Many think of letting go as either a psychological process or a sacrifice. We’re often told to ‘let go’ of struggles and desires after things don’t work out. Buddhist teachings can advocate us to ‘let go’ of attachments. Though this is in essence a very positive thing, in many I’ve tried to help these thoughts can lead to a subtle force of conformity directed at the Self. There is a sense that one should change in order to let go. One should conform to the image of non-attachment. However, this creates a backlash: any kind of desire to change one’s self causes resistance in response. This was part of the true teaching of Siddhartha Gautama, which has been left to us as ‘desire causes suffering’.
Instead of thinking of letting this way, look at it in a new light: as surrender. That is, as the release of all expectations and desires to control the experiences in life. In letting go, there is a complete surrender and trust to the expansive magnitude of the present moment. This is a space which can be called “The Void”, as described in a previous post. Because of the absence of expectations and control, there is an expanse of pure openness present. This is like the darkness before the dawn; anything can come from that space. It is a supply of pure potential, of mythology and dreams and abandon all at once. The birth of the universe is literally there when there is no attempt at control, and new directions in life can appear in a moment’s notice. These are the benefits of ‘dark nights of the soul’.
In my own life, this has been a great season for letting go. I got let go from my job, I’m having a serious illness where I can’t walk without stumbling and get disoriented easily from walking a few hundred feet. Long seated emotions from abuse in childhood have been coming up along with all the emotions attached to them – volumes of sadness, rage, and self-hatred. Even though these changes have limited me in so many ways â???? my career, health, and emotional well being â???? there is not a helpless feeling surrounding them. In a strange way, surrender is extremely empowering.
Surrendering completely to an experience is something that requires great trust. For instance, say I am having doubts as to myself being a ‘good person’ because of childhood abuse. I have angry, shameful, and painful feelings towards myself and others, and the thoughts arising from this feeling-world are in conflict : some believe these feelings and support them, while others don’t and say that these conclusions are wrong. The thoughts are at war. I may create affirmations for myself surrounding my own worth, but these merely support one side in this war. Even if that side wins, it will only be a temporary victory; no one can ever destroy any part of themselves, only suppress it for a time. Surrender goes beyond sides; it goes beyond duality. It is seeing the oneness of both ‘sides’, and inviting this into a daily experience.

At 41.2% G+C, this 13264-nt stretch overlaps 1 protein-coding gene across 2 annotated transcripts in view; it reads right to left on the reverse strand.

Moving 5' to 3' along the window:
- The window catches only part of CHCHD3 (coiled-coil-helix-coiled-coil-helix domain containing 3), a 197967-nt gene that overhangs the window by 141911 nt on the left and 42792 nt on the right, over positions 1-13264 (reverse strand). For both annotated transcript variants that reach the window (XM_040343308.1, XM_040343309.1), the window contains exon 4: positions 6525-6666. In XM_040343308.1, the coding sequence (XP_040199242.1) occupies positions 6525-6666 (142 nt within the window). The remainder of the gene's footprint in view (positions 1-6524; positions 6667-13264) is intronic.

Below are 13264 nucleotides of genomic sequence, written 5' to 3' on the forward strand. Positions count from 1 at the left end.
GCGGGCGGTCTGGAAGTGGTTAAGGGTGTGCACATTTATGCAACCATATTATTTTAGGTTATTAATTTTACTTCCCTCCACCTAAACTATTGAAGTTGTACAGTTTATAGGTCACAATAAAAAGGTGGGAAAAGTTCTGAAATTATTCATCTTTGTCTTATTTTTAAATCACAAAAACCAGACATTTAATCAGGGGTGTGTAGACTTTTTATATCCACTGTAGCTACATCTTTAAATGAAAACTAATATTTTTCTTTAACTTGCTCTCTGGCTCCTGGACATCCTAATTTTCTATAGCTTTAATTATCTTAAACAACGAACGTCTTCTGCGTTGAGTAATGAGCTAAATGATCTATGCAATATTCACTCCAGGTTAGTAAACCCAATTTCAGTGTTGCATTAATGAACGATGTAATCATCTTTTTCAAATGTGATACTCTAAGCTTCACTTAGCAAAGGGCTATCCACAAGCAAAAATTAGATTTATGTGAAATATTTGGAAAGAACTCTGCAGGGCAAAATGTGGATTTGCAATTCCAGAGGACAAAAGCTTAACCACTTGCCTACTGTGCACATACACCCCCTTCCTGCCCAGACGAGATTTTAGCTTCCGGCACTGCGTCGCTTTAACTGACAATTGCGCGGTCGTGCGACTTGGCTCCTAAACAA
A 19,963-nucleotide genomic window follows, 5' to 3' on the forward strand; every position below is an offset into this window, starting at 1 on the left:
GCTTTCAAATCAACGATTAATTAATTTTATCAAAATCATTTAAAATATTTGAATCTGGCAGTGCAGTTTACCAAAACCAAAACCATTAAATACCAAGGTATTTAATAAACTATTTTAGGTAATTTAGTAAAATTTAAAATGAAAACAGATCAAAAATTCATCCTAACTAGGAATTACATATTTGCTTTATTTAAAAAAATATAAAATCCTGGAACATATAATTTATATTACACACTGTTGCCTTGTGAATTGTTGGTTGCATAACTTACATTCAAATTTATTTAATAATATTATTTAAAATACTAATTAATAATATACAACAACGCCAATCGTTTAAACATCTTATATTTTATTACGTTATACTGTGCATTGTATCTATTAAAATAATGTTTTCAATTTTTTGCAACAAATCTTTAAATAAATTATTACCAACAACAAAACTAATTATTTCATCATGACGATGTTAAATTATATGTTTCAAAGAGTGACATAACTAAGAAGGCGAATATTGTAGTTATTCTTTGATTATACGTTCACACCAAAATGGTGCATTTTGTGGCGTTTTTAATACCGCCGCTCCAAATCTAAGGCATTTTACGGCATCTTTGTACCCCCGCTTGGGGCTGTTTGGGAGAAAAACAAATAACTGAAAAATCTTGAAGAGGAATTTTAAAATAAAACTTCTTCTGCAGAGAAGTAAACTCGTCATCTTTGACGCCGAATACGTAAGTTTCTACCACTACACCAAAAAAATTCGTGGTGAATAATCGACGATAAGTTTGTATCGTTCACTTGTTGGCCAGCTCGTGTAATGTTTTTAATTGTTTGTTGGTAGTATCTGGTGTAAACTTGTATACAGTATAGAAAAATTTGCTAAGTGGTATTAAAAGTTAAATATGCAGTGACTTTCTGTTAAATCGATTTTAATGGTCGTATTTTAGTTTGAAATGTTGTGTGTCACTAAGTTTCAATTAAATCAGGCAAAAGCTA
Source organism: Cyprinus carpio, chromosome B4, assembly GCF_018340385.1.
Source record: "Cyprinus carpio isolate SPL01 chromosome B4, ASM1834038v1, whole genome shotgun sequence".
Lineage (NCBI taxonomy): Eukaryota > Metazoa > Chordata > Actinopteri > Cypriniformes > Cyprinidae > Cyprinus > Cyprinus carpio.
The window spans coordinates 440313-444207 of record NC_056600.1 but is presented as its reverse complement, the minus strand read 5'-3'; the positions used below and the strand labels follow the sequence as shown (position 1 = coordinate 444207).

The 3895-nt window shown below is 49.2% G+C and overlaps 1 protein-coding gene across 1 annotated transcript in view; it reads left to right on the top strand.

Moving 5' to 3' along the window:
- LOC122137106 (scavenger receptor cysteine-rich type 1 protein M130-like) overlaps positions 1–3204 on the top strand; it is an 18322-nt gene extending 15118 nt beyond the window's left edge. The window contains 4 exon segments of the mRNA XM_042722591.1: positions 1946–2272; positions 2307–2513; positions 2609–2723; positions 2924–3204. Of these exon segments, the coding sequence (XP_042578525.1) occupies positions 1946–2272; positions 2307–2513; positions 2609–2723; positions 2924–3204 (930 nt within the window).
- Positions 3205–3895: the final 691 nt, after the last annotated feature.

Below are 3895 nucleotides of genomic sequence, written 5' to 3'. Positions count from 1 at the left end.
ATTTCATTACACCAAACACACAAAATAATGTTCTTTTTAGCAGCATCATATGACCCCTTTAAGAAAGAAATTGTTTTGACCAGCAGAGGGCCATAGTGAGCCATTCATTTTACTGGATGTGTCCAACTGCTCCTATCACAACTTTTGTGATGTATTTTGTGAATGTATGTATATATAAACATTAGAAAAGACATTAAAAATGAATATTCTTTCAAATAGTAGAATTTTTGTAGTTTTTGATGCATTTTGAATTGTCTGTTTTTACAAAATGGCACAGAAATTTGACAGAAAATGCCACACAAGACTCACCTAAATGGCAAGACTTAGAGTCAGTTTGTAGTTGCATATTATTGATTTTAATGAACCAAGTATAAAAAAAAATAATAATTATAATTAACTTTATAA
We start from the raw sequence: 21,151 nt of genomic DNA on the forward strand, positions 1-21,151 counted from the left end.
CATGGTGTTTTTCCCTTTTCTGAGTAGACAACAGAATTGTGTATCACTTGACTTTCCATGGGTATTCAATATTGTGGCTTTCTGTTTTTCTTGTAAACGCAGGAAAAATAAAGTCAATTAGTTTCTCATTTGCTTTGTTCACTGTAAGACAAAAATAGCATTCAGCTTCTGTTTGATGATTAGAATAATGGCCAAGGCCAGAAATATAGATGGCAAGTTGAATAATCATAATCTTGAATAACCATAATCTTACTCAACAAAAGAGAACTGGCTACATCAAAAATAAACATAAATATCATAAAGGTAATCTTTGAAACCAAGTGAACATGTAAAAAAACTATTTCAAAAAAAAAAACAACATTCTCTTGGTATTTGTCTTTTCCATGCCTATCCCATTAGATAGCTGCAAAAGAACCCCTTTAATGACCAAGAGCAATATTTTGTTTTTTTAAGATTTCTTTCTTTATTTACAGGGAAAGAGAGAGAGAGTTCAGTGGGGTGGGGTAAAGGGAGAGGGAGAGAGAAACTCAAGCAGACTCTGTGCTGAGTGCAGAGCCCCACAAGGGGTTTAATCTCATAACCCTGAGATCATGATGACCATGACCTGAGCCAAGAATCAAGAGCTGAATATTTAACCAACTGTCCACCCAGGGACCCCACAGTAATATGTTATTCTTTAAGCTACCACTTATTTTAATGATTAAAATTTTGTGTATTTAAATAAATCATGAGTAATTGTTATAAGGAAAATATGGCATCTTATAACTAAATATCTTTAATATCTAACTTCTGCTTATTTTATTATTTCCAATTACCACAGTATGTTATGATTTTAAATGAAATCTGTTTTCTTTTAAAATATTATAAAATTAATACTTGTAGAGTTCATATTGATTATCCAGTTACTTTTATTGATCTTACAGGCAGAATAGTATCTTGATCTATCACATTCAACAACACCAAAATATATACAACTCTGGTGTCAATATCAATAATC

True surrender involves letting go of all preconceived notions. This means that to surrender to the experience of self-doubt, anger and shame, one must let go of any thoughts that joy is better â???? or even that joy exists. For that one terrifying moment of true surrender, there is nothing else other than the experience in front of you. If it is pain, there is nothing but pain. If there are attacking thoughts, there is nothing but them. There is an openness to concluding that I’m ‘bad’ if that’s what I see. All of this arises from an immense soul-driven commitment to know the truth about Self, no matter what.
It is the desire for Truth above all else that drives us to know Love.
The paradox of surrender is that the more you surrender to uncomfortable experiences, the more you will rest in joy. This is not truly a paradox, but merely an expression of what joy is, as also described previously. Joy is your natural state; a state of not resisting. Whenever there is no resistance, no matter what is the experience, there will be a quality of joy.
This also relates to what knowing is. Within the experience of surrender, which is to say within the experience of not knowing, is a deep knowledge. This is beyond the knowledge of things, of labels, of science and form. This is the knowledge of experience, of seeing how the flow of life moves within you. It is this knowledge that forever ingrains a fundamental trust in the universe, and it is this trust which dispels fear.
Put more succinctly:
Only those who are certain of nothing can ever truly Know.